How long does a painting take, from the moment you start painting on glass to the moment it's stuck on the linen?
I'll stay painting on it for at least a week, maybe more. And then it takes several weeks to dry a little bit. Obviously colors are different pigments, and different pigments dry differently. Reds are kind of difficult, that's why you don't see too many reds. The whole thing takes about a month, a little less than that.
Do you just keep painting on the same layers of glass?
Yeah, and it's cool because some residues stay and transfer to the next layers, so sometimes you'll see a face out of nowhere or something.
We have a lot of materials. All the money I make I just put back into the studio. I try to save a little bit, but I'm like a material freak, I just go to the store and buy the whole thing. I know everyone at Blick. Sometimes I kinda flirt with them a little to try to get a discount like: "Come on, I'm spending two thousand dollars here." In fact I've stopped going because it's a little disrespectful me buying a lot of stuff and then nothing being left for students.
Do you usually work on one painting at a time or do you have several going at once?
Several. I paint here, I paint there, I like having a conversation between the work. I tell [my assistant] Miguel to help out with something, I work on a sculpture. But I don't paint in front of anybody. I stay here at night and I paint, because it's very personal, I feel kind of stupid sometimes because I'm so zoned out that I'm not sure how I look, or if people are staring at me. So when they [my assistants] are here we're usually scraping the materials, but the actual painting of it is just me at night by myself.
The gallery [Lehmann Maupin] is so respectful and they're super-helpful, but they met me doing a specific kind of work, not extremely far from this but a huge step. And they love the work that I was doing a year and a half ago, and then eventually this kind of work pulled me so hard. I spoke with them, and showed them how I was feeling about this kind of work, and they were scared, but honestly they backed me up hugely. At the end they came for a visit and they were blown away by the work and they've been extremely supportive with everything, which is very important. For me it's important that the gallery feels good about what I'm doing. Also I'm young, I can't say: "I'm Angel Otero, I do whatever I want." I really like working with them, they're super-professional. I know it's something different out there, very challenging. It deals with many, many things at the same time, and at the same time it's very honest, which is the best part.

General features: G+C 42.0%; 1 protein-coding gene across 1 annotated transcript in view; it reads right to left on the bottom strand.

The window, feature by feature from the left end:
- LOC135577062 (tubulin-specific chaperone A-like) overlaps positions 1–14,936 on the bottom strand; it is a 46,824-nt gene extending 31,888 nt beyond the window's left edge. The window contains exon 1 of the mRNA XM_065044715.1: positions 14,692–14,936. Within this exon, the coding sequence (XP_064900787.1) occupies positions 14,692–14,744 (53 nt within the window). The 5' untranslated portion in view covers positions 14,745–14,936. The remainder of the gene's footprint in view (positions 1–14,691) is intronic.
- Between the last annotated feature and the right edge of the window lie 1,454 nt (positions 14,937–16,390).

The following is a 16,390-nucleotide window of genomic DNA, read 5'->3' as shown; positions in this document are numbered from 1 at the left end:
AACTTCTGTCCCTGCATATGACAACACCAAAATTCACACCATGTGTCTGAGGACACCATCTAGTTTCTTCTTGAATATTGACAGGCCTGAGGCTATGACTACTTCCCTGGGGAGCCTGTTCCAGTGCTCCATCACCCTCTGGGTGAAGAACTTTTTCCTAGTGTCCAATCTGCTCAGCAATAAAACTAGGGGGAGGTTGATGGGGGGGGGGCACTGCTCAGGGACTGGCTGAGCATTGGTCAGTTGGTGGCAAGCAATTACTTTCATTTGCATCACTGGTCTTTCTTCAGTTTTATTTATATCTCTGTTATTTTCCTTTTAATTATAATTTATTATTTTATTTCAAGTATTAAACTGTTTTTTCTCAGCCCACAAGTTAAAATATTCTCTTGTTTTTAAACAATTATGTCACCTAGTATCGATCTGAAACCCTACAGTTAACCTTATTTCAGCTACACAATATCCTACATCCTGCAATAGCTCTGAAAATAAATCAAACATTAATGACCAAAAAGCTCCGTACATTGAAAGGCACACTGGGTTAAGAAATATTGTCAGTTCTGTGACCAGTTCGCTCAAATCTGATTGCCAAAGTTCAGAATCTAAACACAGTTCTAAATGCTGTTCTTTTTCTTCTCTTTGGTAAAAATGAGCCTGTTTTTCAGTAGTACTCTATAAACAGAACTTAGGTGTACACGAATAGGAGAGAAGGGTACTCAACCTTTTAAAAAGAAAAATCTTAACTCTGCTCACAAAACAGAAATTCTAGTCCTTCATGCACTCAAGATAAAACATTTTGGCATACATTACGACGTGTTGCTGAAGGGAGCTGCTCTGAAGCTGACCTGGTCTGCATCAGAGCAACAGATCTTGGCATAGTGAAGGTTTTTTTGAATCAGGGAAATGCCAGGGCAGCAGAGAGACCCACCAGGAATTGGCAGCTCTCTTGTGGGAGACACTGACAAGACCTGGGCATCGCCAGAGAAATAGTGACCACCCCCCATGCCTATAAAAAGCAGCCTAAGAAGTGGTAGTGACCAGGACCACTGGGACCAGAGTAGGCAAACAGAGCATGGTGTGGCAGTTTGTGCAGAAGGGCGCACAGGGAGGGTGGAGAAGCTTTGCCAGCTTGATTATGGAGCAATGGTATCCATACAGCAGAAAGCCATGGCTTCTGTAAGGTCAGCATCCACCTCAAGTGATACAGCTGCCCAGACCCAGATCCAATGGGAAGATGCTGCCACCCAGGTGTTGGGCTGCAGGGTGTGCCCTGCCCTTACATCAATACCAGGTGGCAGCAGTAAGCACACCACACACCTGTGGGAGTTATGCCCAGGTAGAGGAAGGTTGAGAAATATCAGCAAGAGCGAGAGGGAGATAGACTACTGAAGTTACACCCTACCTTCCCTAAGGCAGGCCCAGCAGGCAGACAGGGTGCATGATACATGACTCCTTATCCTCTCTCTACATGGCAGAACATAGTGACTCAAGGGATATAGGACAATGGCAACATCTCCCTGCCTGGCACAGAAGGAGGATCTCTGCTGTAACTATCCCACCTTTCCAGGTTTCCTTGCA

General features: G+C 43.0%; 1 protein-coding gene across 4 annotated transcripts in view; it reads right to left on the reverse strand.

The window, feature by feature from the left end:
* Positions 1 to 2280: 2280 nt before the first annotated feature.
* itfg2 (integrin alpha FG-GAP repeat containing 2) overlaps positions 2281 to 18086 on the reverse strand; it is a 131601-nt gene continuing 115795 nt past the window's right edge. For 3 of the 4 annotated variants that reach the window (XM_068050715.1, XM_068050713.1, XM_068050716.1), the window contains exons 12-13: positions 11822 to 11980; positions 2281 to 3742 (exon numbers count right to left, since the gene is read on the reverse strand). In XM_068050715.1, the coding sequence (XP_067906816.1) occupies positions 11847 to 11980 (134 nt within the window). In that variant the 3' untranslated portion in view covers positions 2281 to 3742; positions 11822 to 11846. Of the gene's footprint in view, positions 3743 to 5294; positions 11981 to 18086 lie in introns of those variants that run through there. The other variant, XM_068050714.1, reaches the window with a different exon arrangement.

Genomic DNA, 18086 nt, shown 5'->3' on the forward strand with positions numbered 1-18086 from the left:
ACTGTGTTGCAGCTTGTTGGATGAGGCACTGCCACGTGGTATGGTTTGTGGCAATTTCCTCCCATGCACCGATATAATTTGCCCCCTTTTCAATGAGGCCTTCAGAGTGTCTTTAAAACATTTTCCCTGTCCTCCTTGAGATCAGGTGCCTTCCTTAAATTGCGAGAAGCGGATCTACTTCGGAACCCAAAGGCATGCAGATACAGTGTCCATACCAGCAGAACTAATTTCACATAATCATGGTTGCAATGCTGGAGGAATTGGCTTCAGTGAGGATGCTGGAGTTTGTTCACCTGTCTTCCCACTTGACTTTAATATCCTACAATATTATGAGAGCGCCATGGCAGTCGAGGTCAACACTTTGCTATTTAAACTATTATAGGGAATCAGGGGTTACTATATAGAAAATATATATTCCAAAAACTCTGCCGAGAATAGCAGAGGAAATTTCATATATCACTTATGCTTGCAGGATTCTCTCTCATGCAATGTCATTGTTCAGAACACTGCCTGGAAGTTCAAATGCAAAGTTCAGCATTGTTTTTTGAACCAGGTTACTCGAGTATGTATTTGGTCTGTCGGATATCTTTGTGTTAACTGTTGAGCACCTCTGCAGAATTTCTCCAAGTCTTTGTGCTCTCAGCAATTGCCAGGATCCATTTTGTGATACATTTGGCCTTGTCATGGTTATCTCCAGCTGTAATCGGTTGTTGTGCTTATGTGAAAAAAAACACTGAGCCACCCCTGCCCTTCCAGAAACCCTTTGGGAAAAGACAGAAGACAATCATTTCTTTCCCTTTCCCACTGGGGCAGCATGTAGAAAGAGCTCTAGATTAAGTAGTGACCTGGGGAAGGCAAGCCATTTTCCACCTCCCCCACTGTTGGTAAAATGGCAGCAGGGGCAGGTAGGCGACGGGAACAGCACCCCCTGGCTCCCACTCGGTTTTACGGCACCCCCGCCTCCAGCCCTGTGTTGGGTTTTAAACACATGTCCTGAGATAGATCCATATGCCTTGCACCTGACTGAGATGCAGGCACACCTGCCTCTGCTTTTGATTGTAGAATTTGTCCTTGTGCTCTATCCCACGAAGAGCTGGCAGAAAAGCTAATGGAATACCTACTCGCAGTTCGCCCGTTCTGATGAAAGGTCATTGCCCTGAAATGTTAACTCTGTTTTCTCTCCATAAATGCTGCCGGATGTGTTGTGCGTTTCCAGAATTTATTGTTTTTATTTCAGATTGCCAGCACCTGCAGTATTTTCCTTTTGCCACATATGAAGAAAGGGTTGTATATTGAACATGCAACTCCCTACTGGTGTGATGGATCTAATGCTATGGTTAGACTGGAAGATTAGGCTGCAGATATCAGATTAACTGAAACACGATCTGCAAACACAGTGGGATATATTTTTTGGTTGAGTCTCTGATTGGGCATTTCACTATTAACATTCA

Have you been stressed out working on the pieces for this exhibition?
Um, I'm nervous. I have a very good friend who's also an artist, so sometimes I ask him to come look at the work and talk about it. Yeah, I'm a bit nervous, it's a big deal for me. I come from a totally different background. My mum still doesn't know exactly what I do, or that I really make money. Sometimes she calls the gallery or asks people if it's true what my paintings cost because she thinks I might be dealing drugs or something. Because they don't believe the amounts of money that people pay for art. So it's interesting; they're coming for the show, it'll be an interesting night. I'm very nervous and very happy at the same time. They came here just once before; they didn't even take one picture of the paintings, they just took a picture of the skyline from the window. I thought that was funny though because the work is kind of about them being like that. I'm excited that they're coming.
A lot of people are putting a lot of thought into process these days, especially for painting. It's so intense right now because everybody's, well not everybody, but I see the art world looking for something new in painting, and you want to be part of it. I don't like the attitude of "just let me paint what I feel" and not caring what people will say. That's not me. I like trying to change things or challenge things. Trying to make history.
Are there any artists who've had a really strong influence on you?
I love painters, I'm always checking on painters. Lately I've been checking a lot of Bonnard paintings.
Have you seen any shows recently that have really marked you?